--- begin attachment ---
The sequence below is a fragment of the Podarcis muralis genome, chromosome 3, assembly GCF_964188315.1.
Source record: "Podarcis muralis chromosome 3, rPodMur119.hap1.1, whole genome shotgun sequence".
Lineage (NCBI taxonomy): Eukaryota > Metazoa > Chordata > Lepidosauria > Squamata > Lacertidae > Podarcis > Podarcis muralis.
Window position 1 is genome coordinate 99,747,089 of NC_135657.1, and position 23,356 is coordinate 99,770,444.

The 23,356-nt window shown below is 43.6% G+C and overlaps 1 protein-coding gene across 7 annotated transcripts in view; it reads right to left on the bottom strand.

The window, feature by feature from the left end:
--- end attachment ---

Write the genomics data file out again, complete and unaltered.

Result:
The sequence below is a fragment of the Podarcis muralis genome, chromosome 3, assembly GCF_964188315.1.
Source record: "Podarcis muralis chromosome 3, rPodMur119.hap1.1, whole genome shotgun sequence".
Lineage (NCBI taxonomy): Eukaryota > Metazoa > Chordata > Lepidosauria > Squamata > Lacertidae > Podarcis > Podarcis muralis.
Window position 1 is genome coordinate 99,747,089 of NC_135657.1, and position 23,356 is coordinate 99,770,444.

The 23,356-nt window shown below is 43.6% G+C and overlaps 1 protein-coding gene across 7 annotated transcripts in view; it reads right to left on the bottom strand.

The window, feature by feature from the left end: